IMF projects sharp fall in country’s economy

The int’l money lender says unemployment rate in Pakistan will jump


Shahbaz Rana April 15, 2020
PHOTO: FILE

ISLAMABAD:  

Pakistan’s economy may contract sharply by 1.5% this fiscal year, said the International Monetary Fund in its World Economic Outlook - the Great Lockdown report that also projects global economy slipping into worst recession in 90 years.

“The Great Lockdown, as one might call it, is projected to shrink global growth dramatically and a partial recovery is projected for 2021,” according to the World Economic Outlook report that the IMF released on Tuesday.

The report has projected Pakistan’s economy to contract by 1.5% this fiscal year - a downgrade of nearly 4% from its January 2020 report.

Before deadly contagious disease hit the world, the IMF had projected Pakistan’s economy to post moderate growth of 2.4%.

For the next fiscal year, the IMF has projected that Pakistan’s economy may recover and post a growth rate of 2%.

“Flattening the spread of Covid-19 using lockdowns allows health systems to cope with the disease, which then permits a resumption of economic activity. In this sense, there is no trade-off between saving lives and saving livelihoods,” Economic Counsellor of IMF Gita Gopinath said.

The international money lender’s preference to saving human lives over saving livelihoods is a manifest of capitalist system giving importance to human beings.

Prime Minister Imran Khan on Tuesday announced to relax lockdown restrictions and opened few industries like chemical plants, packaging, cement, fertiliser, mines, minerals, agriculture machinery, glass manufacturing, veterinary services, construction-related factories and export-related industries.

The IMF has projected that unemployment rate in Pakistan will also jump. But the country’s current account deficit will narrow down to just 1.7% of its Gross Domestic Product as against earlier estimates of 2.6%.

For next fiscal year, the IMF has projected only 2.4% of GDP current account deficit.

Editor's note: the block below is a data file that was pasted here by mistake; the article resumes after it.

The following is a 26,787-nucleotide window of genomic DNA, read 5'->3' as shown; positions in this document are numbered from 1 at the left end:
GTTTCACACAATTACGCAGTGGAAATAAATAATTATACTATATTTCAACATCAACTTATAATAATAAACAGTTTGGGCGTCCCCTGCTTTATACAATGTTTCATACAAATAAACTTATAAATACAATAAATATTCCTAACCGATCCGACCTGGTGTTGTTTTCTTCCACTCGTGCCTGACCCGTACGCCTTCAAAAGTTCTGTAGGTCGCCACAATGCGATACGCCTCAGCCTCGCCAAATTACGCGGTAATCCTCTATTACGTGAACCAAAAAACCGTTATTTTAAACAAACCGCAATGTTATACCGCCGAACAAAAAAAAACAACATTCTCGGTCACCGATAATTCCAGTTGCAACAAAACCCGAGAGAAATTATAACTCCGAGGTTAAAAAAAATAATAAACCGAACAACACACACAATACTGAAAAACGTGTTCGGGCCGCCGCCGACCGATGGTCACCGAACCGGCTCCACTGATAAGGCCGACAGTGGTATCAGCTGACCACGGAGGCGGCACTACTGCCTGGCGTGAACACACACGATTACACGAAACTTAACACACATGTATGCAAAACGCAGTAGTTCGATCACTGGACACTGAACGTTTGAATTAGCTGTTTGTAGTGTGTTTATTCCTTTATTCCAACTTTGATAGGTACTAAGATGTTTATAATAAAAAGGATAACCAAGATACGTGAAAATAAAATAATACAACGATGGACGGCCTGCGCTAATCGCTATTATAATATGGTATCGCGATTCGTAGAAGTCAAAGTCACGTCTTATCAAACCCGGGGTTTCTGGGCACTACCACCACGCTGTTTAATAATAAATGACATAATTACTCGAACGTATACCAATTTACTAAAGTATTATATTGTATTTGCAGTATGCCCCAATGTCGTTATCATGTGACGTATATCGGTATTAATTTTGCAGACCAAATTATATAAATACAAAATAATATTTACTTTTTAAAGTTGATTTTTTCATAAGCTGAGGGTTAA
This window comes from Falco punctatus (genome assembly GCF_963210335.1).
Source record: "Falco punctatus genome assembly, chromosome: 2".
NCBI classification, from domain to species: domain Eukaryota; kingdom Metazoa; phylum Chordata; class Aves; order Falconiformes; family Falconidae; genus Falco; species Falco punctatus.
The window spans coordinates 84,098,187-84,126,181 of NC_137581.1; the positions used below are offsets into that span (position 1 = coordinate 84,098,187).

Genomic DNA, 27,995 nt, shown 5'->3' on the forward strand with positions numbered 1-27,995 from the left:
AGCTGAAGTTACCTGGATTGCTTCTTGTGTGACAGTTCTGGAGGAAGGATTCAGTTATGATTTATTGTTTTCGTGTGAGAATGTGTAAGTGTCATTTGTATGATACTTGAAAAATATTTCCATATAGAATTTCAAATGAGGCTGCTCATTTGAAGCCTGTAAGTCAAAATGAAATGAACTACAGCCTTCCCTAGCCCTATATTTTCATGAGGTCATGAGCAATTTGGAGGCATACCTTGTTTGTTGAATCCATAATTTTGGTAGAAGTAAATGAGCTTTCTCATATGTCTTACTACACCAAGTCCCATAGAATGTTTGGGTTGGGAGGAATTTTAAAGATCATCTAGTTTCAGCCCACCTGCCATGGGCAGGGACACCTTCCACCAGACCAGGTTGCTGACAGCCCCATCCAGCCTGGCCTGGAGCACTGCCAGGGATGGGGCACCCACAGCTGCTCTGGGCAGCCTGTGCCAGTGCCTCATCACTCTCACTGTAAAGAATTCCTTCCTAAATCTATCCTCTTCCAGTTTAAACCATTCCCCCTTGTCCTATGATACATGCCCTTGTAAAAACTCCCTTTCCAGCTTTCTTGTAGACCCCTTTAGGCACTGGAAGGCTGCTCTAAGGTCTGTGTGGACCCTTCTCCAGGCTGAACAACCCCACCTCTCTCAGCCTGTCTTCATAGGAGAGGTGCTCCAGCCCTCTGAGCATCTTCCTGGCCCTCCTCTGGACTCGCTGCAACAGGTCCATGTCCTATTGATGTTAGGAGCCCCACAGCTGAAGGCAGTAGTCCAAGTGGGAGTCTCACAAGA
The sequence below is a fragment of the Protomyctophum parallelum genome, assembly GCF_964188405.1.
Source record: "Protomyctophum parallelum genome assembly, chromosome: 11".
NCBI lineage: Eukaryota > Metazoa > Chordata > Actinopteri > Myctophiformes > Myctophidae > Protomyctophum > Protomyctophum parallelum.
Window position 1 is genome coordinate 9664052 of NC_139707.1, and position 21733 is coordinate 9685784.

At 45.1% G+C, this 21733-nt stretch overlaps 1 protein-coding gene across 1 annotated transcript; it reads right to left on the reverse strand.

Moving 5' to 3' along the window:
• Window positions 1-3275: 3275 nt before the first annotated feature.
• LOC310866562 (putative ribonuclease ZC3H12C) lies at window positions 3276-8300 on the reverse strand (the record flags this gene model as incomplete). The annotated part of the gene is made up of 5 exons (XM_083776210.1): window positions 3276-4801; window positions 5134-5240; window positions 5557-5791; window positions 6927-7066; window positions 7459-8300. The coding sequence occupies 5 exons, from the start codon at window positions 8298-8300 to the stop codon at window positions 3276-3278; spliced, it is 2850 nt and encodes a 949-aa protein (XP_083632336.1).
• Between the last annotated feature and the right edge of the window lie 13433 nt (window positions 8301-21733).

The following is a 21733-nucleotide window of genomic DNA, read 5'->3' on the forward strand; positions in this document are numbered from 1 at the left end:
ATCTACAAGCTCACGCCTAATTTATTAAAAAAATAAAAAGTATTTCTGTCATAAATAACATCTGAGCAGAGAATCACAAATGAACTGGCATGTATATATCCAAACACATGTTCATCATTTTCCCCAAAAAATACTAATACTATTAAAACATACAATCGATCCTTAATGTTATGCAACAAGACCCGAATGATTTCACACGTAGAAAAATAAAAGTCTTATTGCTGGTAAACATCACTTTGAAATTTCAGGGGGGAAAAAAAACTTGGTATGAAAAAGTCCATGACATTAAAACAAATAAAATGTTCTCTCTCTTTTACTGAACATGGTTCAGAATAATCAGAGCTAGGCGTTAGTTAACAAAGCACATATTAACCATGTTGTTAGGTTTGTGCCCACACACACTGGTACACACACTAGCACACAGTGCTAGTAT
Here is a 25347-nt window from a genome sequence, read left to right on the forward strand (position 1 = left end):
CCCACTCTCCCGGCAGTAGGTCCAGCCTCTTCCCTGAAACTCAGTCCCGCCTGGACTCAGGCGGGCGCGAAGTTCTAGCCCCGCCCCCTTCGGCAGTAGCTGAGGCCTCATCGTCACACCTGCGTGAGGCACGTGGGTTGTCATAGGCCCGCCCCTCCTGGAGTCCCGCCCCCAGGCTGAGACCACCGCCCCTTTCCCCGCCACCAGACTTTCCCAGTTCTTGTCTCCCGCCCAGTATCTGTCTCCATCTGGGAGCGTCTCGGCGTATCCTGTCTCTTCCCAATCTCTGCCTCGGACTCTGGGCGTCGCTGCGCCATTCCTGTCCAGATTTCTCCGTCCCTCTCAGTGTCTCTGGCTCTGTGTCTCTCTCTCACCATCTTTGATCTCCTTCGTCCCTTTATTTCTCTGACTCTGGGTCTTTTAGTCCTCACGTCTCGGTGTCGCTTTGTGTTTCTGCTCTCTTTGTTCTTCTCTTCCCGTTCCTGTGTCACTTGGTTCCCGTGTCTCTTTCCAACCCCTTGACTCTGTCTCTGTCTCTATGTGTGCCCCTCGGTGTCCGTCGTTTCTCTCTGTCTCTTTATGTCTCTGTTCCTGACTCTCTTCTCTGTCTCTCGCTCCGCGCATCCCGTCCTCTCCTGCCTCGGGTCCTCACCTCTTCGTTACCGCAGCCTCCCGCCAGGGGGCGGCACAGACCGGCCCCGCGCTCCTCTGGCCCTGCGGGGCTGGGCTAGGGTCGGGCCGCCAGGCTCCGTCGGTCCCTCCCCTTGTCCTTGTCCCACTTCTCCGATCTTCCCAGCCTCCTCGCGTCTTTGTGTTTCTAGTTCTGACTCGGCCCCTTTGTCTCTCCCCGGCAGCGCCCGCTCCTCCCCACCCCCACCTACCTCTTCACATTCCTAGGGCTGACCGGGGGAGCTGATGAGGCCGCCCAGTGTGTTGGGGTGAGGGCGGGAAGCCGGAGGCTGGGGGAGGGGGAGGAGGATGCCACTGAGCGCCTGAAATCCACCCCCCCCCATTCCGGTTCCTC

The IMF is the second global financial institution that has projected recession after the World Bank this week forecast that Pakistan’s national output may fall in the range of 2.2% to 1.3%, which will also hit personal incomes badly.

It will be for the first time in 68 years that Pakistan’s economy will contract instead of posting any growth.

However, unlike the two Breton Woods System institutions, Pakistani authorities still projected positive economic growth in the current fiscal year.

The World Economic Outlook report expects a global growth in 2020 to fall to 3%.

This is a downgrade of 6.3 percentage points from January 2020, a major revision over a very short period.

This makes the Great Lockdown the worst recession since the Great Depression of 1929, and far worse than the Global Financial Crisis, according to the IMF.

The cumulative loss to global GDP over 2020 and 2021 from the coronavirus crisis could be around $9 trillion, greater than the economies of Japan and Germany, combined, according to Gita Gopinath.

The per capital income is projected to shrink for over 170 countries, including that of Pakistan.

Both advanced and emerging markets and developing economies are expected to partially recover in 2021.

Gopinath said that the pandemic may not recede in the second half of this year, leading to longer durations of containment, worsening financial conditions, and further breakdowns of global supply chains.

In such cases, global GDP would fall even further: an additional 3% in 2020 if the pandemic is more protracted this year, which means in worst case scenario the global GDP will shrink by 6%.

“If the pandemic continues into 2021, it may fall next year by an additional 8% compared to our baseline scenario,” Gopinath said.

“Commensurate with the scale and speed of the crisis, domestic and international policy responses need to be large, rapidly deployed, and speedily recalibrated as new data becomes available,” she added.

The IMF has projected that the imports in emerging economies may contract by 8.2% while in advanced economies by 11.5%.

Similarly, the exports in emerging economies will shrink by 9.6% as compared to 12.8% in advanced economies.

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